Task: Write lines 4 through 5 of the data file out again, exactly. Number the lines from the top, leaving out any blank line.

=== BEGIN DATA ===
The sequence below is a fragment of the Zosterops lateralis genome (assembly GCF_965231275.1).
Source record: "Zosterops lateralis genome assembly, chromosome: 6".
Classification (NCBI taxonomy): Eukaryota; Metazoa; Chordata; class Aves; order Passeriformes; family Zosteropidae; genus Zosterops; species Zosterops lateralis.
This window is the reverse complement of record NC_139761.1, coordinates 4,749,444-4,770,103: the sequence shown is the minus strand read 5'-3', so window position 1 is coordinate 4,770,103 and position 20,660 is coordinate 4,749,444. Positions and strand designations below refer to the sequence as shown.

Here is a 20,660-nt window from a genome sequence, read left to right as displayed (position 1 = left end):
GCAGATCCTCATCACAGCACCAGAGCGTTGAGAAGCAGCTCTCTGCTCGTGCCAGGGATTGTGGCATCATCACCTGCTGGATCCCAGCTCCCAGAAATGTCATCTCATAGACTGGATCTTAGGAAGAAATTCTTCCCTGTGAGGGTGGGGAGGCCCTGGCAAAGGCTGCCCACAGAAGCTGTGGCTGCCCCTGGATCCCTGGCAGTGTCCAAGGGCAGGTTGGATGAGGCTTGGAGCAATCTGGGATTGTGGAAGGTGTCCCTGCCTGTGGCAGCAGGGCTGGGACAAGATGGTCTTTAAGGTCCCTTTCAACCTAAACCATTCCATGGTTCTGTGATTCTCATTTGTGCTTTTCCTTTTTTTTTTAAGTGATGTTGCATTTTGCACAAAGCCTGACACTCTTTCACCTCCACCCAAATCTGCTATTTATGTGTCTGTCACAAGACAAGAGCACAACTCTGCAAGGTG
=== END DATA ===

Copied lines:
This window is the reverse complement of record NC_139761.1, coordinates 4,749,444-4,770,103: the sequence shown is the minus strand read 5'-3', so window position 1 is coordinate 4,770,103 and position 20,660 is coordinate 4,749,444. Positions and strand designations below refer to the sequence as shown.

Here is a 20,660-nt window from a genome sequence, read left to right as displayed (position 1 = left end):